Thursday, April 23, 2015

Gunter, Conscience and Guilt

“Gunter, Gunter…” Oskar would be crying..His creator has died. Gunter Grass, the author of ‘The Tin Drum’ died recently..He was the man who created Oskar Matzerath..And what a creation!

A three year old Oskar decides not to grow up, drums most of his life, can shatter glasses through his scream, falls continuously into love  and travels through Germany during the second world war. A figure of innocence, a man in the body of a child who through his experience enlightens us of the conditions of those times through the medium of literature. Both the powers of symbolism and the finer depths to which literature can take us have been exploited by Grass in the novel.

One has read  the facts of how many deaths, what weapons and what grave injuries were committed which bespeak of the horrors of the war. Every generation after the war rues its occurrence sans those who speak of the brilliant scientific discoveries which it led to. Yet to know the situation through a fictional story, through a unique character who has his own whims and fancies and wades through the characters and events of those times, look into the world through his experiences is completely different. One is invited into his world, gets to see it and then evaluates it on what they perceive. There are no numbers, no big data and most of times we have both sides of the story to choose from. To add that this is true of other stories as well, just that Grass has done it in one of the better ways possible.

Two phrases stick after reading articles and commentaries on Gunter Grass: “Conscience of the nation” and “National guilt.” I am not a German so not suited to comment on how apt they fit. But one does think of what they mean and which author in India can hold those titles?

A nation just like a person has a journey, its an entity. Right and wrong are pretty subjective for it. A murder committed by a woman is wrong until you know that it was done in self defence to prevent rape. An act of charity is good until the selfish quid pro quo arrangement comes to light. Look any day on your Facebook wall and one can find people trying to establish the rules for evaluating the good and bad for a nation, arguing with each other over it. Numerous studies and discussion have done so, will continue to do so. There is little agreement on most of the things. A conscience of a nation like India in this era, hence will be a pretty troubled one that's for sure. Any sane and practical person will have to take sides and bask in the comfort of a faction. And any person in a faction will be a bad candidate for the conscience. The stories told by the writer have to be above all the factionalism but embedded in them. And most importantly a conscience has to speak the truth. One can still write a true story even after being in a faction but it seems a difficult proposition. If one is not in a faction and tries to portray the truth it could be difficult for him/her. The people of the nation should be willing to accept that truth in their hearts however indifferent or conflicting it may sound to them. Finally and the core of it all, because its a story, it has to be gripping, it has to hold the reader. If any author comes to your mind do write a comment.

Guilt again is subjective. National guilt is too sensitive to talk about in India. The only entity to benefit from this is Facebook, it witnesses a spurt of activities. Politicians too benefit in the short term but borrowing from fight club “On a long enough time line the benefits of guilt in politics drops to zero.’ To feel shame, a wrong has to be committed. A nations shame is when it commits a wrong as a collective. India has not committed a Nazi like atrocity outside so that goes out of picture. But it has been a dynamic country on its own in terms of conflict and violence. Can one think of one single act of violence which can put all Indian’s to shame?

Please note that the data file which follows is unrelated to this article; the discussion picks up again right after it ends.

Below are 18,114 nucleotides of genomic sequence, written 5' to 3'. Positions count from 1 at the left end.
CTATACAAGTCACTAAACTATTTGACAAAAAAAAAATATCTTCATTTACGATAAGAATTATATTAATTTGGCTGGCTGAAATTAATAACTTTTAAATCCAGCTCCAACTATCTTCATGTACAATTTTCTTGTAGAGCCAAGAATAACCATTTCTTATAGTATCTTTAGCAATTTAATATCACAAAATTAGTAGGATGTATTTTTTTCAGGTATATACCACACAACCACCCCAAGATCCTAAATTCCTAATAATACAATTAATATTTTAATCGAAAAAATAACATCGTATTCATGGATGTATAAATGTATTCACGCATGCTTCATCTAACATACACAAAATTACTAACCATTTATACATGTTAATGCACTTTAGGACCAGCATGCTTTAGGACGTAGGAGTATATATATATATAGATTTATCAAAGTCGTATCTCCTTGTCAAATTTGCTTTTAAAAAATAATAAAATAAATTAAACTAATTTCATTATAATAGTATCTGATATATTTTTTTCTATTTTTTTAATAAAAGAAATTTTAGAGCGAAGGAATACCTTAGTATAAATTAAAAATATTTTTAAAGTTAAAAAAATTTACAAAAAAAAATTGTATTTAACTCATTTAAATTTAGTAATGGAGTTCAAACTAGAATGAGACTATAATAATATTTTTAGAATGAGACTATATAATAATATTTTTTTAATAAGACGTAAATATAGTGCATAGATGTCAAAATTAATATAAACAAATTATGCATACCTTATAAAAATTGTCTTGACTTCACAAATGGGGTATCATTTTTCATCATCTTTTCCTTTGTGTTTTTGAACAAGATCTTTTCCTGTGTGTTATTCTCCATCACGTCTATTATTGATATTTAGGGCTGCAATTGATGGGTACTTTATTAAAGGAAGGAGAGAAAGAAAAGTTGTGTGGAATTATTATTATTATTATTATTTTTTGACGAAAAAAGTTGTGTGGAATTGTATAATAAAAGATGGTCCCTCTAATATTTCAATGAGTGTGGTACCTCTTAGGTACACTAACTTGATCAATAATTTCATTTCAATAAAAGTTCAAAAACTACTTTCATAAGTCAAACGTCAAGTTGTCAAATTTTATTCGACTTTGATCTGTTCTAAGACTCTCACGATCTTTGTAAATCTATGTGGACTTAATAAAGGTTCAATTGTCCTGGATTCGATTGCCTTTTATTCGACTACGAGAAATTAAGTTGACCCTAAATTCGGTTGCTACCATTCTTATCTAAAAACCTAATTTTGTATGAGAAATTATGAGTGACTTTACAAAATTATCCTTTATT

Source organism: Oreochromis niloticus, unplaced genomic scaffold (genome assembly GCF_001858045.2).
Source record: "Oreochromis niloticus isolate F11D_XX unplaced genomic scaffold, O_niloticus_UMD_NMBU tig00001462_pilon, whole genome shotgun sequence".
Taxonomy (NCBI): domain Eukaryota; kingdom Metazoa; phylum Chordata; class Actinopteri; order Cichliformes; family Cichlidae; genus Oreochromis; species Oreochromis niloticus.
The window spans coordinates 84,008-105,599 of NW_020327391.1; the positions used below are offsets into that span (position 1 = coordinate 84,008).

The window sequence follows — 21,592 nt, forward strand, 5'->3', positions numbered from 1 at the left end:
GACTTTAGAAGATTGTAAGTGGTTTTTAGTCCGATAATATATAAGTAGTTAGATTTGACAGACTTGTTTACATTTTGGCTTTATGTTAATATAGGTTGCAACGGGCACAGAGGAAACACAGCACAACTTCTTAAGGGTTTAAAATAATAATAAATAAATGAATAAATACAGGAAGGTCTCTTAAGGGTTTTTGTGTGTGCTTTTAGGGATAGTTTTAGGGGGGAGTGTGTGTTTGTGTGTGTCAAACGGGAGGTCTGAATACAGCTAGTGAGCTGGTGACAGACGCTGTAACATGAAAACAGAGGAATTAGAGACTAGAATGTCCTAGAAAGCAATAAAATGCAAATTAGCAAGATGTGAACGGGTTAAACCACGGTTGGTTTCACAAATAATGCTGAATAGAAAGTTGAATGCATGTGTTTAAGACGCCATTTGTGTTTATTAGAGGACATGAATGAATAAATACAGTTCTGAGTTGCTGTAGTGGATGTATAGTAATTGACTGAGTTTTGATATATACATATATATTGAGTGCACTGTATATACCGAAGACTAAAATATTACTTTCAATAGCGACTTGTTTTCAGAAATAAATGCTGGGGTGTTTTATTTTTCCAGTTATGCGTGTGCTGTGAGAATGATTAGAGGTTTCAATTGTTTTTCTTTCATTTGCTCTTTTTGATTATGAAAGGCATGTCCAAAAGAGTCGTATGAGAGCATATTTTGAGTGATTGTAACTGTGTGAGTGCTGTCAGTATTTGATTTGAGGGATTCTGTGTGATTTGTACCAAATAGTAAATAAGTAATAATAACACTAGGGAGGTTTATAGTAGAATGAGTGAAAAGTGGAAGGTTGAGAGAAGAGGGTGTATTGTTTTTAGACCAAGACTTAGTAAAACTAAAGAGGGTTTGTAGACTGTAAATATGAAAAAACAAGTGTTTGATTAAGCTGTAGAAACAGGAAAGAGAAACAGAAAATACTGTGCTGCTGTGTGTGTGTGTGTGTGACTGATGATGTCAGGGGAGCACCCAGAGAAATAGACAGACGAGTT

One can argue that for Gunter it was easy, Nazi atrocities have a ubiquitous wrong tag. So he didn't have to search hard for one. It was given to him on a plate, he just made a good delicacy out of it. But I don't think so. The role of an author is not to tell people directly about the crime they have committed and then make them accept it. It is much more difficult. It is not easy for a person to accept his actions as a crime, logic more often than not can be argued from both sides. More than that, the cover of ideology has reached far and wide, one can argue his crime with reference to an ideology. I am talking here about personal beliefs because that is where guilt  has to be placed or mined. For a person to feel guilt, the shackles of ideology have to be broken not only by counter arguing with another ideology but by showing the futility and pretentiousness of his own ideology as it has led to the crime in the first place. A child cannot be made to study and let go of his/her rebellion by forcing him/her to sit with books and giving examples of his/her more illustrious friends. The best way would be to generate interest by making him/her aware of the charm of books and joy of gaining knowledge and let these drive the will. .

That is how guilt has to be brought in. The ones who committed the crime have to feel the guilt and not forced to accept it. And anybody who knows how difficult it is to do it for a child can guess how difficult it is to do it to a person for guilt and how magnanimous it will be for an author to do it for a nation. This is where lies the genius of Gunter Grass.


Foram Mehta said...

I have not read the book - but I feel like reading it after reading your post. I really the way you have described Gunter's expression of guilt.

Siddhartha said...

Thanks Foram. Yes, do get hold of the book if you have time. Thoroughly enjoyable.